Saturday, 24 July 2010

Stone buildings in Brittany

On my third annual visit to Brittany, where I’ve always admired the stonework, I’ve noticed a feature for the first time, though it turns out to be common. The front wall of many houses is finished with a course of dressed stone that curves up and out to form a ledge. This then supports the bottom row of slates, creating an overhang that stops rainwater running down the wall.

This stone is granite and I wonder about its working in the days before powered machinery. How many hours labour did one of those curved stones represent? Or the stones with dressed surfaces in churches? And what tools were tough enough to shape granite? Was iron harder than granite and able to split it, chip it or grind it?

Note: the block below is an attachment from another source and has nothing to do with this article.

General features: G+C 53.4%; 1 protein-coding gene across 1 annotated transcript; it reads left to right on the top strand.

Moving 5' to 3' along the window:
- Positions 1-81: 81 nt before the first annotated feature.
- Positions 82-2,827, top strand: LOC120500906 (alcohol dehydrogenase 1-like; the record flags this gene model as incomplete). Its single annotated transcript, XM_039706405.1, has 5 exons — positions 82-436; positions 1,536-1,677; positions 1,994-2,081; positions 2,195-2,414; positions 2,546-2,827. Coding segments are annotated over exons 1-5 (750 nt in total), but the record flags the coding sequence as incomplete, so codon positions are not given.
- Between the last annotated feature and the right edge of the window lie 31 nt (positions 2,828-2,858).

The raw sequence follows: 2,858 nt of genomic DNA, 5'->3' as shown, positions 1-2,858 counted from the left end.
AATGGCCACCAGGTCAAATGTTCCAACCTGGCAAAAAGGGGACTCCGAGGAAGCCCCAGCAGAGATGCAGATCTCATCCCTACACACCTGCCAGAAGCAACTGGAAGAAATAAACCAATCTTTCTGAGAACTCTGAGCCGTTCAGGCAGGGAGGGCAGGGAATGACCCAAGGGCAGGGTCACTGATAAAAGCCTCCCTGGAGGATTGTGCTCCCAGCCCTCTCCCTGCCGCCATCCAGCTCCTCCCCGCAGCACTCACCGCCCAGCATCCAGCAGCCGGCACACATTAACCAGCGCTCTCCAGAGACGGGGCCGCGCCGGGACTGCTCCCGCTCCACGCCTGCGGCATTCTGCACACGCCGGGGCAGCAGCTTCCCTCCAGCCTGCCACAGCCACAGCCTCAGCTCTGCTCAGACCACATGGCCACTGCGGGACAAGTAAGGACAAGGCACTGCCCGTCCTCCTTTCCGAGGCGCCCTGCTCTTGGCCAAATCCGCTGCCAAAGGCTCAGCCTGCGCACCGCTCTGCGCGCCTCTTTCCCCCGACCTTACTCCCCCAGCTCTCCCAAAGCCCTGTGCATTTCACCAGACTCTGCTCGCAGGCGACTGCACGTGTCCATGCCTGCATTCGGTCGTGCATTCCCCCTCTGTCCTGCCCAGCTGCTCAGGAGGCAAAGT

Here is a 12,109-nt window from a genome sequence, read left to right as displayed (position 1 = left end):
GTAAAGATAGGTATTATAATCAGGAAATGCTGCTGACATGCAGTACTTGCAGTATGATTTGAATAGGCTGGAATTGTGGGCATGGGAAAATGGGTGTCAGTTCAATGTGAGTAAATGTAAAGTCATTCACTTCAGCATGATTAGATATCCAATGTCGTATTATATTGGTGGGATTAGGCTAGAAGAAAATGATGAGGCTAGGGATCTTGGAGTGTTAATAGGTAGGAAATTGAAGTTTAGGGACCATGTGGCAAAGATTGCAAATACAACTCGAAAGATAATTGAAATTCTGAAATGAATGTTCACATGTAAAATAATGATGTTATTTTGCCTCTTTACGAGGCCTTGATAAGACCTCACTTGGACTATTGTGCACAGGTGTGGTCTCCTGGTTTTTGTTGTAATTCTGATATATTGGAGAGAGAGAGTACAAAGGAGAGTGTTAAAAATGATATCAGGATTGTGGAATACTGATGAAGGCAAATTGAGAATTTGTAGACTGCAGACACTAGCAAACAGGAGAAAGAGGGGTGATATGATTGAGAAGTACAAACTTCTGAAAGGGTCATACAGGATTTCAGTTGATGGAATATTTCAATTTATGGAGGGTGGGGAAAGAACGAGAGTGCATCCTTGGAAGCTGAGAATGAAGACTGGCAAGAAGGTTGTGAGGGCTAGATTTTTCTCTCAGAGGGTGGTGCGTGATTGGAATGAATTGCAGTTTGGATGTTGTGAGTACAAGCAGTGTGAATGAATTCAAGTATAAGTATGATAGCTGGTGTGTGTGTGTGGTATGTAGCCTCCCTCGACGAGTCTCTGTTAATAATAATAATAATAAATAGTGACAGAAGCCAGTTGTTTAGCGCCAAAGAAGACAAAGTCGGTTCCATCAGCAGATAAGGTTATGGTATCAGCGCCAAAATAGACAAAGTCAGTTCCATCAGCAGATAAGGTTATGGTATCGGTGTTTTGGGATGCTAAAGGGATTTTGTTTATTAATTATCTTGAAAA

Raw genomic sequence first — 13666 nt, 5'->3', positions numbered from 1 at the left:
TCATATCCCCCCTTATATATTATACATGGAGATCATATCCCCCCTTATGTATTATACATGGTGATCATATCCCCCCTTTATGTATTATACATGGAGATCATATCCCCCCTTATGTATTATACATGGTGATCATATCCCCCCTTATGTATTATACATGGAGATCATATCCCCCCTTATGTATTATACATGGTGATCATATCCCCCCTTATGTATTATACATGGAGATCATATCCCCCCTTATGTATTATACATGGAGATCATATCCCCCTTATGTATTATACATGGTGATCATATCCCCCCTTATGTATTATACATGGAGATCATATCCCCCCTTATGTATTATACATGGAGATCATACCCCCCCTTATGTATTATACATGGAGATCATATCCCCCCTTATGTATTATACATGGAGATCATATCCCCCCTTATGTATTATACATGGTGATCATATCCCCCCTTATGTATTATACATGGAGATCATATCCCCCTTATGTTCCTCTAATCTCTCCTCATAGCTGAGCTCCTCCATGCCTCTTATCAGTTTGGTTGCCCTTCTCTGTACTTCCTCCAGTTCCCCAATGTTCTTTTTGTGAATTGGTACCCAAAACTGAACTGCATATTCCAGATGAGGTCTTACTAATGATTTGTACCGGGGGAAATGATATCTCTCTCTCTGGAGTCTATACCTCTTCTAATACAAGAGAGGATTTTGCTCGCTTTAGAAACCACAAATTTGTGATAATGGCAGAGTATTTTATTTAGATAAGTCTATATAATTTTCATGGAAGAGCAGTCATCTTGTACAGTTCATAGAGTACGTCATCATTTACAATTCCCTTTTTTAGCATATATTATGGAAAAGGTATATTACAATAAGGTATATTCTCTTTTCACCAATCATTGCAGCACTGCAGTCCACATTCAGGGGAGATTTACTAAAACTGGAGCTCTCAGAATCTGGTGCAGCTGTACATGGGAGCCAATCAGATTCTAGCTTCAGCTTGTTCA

I know nothing about this and will look for a book that tells it all. It’s one aspect of that huge deficiency in all our educations in Britain: there’s no subject about the made world, how humanity has got from piling loose stones and using what lay around to mining, smelting, forging, baking: pottery, metallurgy, chemical technologies with ceramic and metal, etc etc. We get physics and chemistry if we’re lucky but not technology (in its basic sense of how materials are worked to make things).

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